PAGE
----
If there’s one place at the University that you need to stop by every day – if only for a couple of minutes – it’s the Diag. From crazy homophobic preachers to the occasional seesaw over the “M,” the Diag is a wonderful place to people-watch, read, catch a breath of fresh air or engage in meaningful and polite discussion.

Angela Cesere

Except during last week Wednesday’s Solidarity Day. Various student groups representing Palestinian, Iraqi and Lebanese students came together to protest and hand out information on American and Israeli foreign policy in the Middle East. Pro-Israel students came over to discuss the content and theme of the protest. When I arrived, students on one side were yelling at students on the other side, who answered such “discussion” with even more yelling.

When it comes to the Arab-Israeli conflict, normal Diag dialogue etiquette flies out the window. Not only do members of both sides scream at each other, but rarely does meaningful dialogue actually take place. There’s plenty of historical precedent for this. As I noted in a column last summer (The repetition of history, 7/31/2006), tensions flared between both sides on the Diag during the Six Day War in 1967. It’s a near guarantee that any event, either pro-Israel or pro-Palestine, is going to elicit strong feelings from the opposite side.

My views on the Arab-Israeli conflict, depending on whom you ask, range from moderate to left-wing. I see errors and legitimate claims on both sides, and I’m not ashamed to call out the appropriate governments when I think they’re wrong.

But my views are irrelevant: No matter what you believe, standing on the Diag yelling at someone is not productive, though it can be amusing at times. If there’s one thing that can steal the spotlight from homophobic ministers preaching nearby, it’s this.

This has been true throughout my time at the University. And barring a peace treaty between Israel and the surrounding Arab states, including the Palestinian Authority, this is how it will remain. Don’t get me wrong: I salute student activists on both sides. Any time a student becomes politically active in a cause they believe in, that’s nine times more admirable than their classmates’ apathy.

When I read Cherine Foty’s letter (News article misrepresents Solidarity Day’s purpose, 10/03/2006), criticizing the Daily’s coverage of the day, I was a bit perplexed. It wasn’t the criticism on the actual reporting that bothered me. What I found so troublesome and not so surprising was that she attributed the “errors” of the Daily staffers not only to bad reporting, but also biased reporting. She wrote: “Furthermore, the continuous need to have the pro-Israeli view represented in every single article where any mention is made of Palestinians is a reflection of the biased nature of this newspaper, which needs to end as it is discrediting the legitimacy of this newspaper’s journalistic credibility.”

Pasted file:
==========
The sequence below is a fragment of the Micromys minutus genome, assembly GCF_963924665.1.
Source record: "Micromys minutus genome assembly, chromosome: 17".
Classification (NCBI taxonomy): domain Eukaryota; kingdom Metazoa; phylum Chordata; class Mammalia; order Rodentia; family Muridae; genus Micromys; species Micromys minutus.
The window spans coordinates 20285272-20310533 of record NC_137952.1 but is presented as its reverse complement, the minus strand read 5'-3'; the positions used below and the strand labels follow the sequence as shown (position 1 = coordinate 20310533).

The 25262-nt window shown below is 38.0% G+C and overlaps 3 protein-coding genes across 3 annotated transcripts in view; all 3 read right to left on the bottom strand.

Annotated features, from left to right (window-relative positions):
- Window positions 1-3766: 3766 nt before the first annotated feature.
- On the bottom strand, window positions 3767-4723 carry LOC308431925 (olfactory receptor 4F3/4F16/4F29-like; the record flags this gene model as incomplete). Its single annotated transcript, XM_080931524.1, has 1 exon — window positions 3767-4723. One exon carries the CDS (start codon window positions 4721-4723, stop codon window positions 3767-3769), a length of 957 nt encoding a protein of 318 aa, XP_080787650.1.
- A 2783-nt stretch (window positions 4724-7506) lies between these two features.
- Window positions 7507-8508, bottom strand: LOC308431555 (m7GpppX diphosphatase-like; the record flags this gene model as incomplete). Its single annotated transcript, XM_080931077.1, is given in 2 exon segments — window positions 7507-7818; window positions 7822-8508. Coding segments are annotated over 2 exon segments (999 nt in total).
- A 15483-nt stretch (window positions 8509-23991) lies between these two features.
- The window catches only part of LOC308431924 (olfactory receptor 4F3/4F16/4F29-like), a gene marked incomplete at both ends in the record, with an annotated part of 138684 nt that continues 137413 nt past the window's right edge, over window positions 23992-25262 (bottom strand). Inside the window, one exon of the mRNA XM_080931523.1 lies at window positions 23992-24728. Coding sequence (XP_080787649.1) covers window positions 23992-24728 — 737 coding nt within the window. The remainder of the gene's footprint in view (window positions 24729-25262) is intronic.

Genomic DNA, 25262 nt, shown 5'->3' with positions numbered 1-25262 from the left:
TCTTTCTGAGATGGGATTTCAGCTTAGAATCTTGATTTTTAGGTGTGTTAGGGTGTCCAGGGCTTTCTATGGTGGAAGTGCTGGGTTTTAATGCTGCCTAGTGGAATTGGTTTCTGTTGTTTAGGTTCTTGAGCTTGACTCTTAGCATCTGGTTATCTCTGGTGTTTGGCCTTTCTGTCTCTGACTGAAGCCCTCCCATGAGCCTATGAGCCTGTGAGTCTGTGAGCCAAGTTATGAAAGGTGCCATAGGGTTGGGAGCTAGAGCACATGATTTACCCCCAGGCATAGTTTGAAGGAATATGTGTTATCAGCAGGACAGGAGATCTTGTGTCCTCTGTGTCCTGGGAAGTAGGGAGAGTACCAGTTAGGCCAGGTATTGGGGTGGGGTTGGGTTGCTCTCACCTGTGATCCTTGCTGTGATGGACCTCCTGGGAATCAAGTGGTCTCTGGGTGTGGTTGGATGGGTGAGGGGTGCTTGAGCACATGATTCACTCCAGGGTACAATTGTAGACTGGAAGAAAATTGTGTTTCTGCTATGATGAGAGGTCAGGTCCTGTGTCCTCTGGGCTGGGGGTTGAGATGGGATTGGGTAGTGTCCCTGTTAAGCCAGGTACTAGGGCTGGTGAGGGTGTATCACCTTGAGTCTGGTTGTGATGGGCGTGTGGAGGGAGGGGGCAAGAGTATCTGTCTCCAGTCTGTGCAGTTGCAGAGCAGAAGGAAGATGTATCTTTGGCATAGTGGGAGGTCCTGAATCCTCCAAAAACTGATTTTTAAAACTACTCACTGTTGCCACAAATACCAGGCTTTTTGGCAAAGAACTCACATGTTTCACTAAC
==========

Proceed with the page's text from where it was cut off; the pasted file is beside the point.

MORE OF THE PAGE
As I wrote last summer (Media bias and the worst president ever, 05/15/2006), allegations like Foty’s are not only baseless, but reflect a troubling trend in what people expect from a newspaper. Many people mistakenly feel that any reporting or viewpoint that strays from their own opinions indicates bias, while things they do agree with are proof of impartiality.

Many conservatives on this campus hold such a view. It should be no wonder that there are currently two Facebook groups devoted to trashing the Daily: “I Wipe My Ass With The Michigan Daily” and “The Michigan Daily Is Liberal Propaganda.”

It is people like these who grow up to be Ann Coulter: ridiculously na’ve and dangerously narrow-minded.

In the end, the best thing the Daily can do is contribute to on-campus dialogue. Such dialogue becomes meaningless if people spend their time out on the Diag screaming at each other. And when the very forum designed to give voice to divisive positions is deemed biased simply because it does just that, it demonstrates a far deeper problem on this campus than media bias. That problem is the lack of openness to ideas that differ from our own. While conservatives have been predominantly guilty of this, many liberals also need to learn to respectfully and politely disagree with their counterparts. And everyone needs to learn to tolerate that in this paper.

The Daily has made its mistakes; I’ll be the first to admit that. The MSA election profiles last year, which portrayed two female presidential candidates in a sexist manner, were atrocious. The infamous 1989 editorials on Israel and the Lockerbie bombing were some of the worst in the Daily’s history.

But our time here is limited, even for those of us doing the “victory lap.” If we spend our undergraduate education shutting out opposing viewpoints, how are we going to be prepared for the real world?

Goldberg can be reached at jaredgo@umich.edu.

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